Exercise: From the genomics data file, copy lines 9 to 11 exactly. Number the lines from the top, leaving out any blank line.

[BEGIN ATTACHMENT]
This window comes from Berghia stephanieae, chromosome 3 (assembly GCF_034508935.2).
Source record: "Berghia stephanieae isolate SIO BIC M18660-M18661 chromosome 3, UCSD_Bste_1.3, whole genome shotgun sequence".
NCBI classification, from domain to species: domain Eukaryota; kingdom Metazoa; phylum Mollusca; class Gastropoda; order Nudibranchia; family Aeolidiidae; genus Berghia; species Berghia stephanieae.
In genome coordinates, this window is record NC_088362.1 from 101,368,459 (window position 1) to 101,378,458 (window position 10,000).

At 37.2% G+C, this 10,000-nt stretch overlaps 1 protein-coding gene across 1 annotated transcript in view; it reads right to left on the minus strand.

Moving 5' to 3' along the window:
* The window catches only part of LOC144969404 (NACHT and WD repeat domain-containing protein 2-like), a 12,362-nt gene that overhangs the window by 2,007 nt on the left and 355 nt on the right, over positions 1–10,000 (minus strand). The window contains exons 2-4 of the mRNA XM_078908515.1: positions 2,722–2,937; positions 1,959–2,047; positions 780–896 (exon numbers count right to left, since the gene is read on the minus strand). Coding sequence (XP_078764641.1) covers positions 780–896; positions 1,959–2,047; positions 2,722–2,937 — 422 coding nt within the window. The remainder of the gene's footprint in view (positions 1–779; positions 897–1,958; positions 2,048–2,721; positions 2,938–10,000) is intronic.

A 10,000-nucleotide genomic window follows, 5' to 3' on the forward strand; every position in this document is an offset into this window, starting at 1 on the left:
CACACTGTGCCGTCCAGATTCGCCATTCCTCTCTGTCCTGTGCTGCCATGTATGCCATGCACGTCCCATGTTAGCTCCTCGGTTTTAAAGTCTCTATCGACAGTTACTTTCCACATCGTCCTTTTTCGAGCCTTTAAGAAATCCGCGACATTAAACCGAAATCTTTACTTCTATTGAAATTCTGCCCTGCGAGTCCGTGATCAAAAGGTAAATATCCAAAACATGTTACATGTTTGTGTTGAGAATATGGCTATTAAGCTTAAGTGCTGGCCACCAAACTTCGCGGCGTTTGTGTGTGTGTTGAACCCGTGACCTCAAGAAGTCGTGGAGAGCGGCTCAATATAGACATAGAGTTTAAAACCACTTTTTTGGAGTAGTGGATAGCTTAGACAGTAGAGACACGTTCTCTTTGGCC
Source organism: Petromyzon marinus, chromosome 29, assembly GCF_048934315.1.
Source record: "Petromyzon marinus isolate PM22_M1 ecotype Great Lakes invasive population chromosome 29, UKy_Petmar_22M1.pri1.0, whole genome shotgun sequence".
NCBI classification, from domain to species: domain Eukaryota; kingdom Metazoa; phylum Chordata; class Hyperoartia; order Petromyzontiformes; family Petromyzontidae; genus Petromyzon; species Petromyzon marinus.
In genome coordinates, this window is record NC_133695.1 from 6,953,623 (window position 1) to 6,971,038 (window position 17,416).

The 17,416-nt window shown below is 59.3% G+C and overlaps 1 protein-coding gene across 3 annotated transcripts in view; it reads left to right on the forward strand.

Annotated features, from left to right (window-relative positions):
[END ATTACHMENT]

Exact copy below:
CACACTGTGCCGTCCAGATTCGCCATTCCTCTCTGTCCTGTGCTGCCATGTATGCCATGCACGTCCCATGTTAGCTCCTCGGTTTTAAAGTCTCTATCGACAGTTACTTTCCACATCGTCCTTTTTCGAGCCTTTAAGAAATCCGCGACATTAAACCGAAATCTTTACTTCTATTGAAATTCTGCCCTGCGAGTCCGTGATCAAAAGGTAAATATCCAAAACATGTTACATGTTTGTGTTGAGAATATGGCTATTAAGCTTAAGTGCTGGCCACCAAACTTCGCGGCGTTTGTGTGTGTGTTGAACCCGTGACCTCAAGAAGTCGTGGAGAGCGGCTCAATATAGACATAGAGTTTAAAACCACTTTTTTGGAGTAGTGGATAGCTTAGACAGTAGAGACACGTTCTCTTTGGCC
Source organism: Petromyzon marinus, chromosome 29, assembly GCF_048934315.1.
Source record: "Petromyzon marinus isolate PM22_M1 ecotype Great Lakes invasive population chromosome 29, UKy_Petmar_22M1.pri1.0, whole genome shotgun sequence".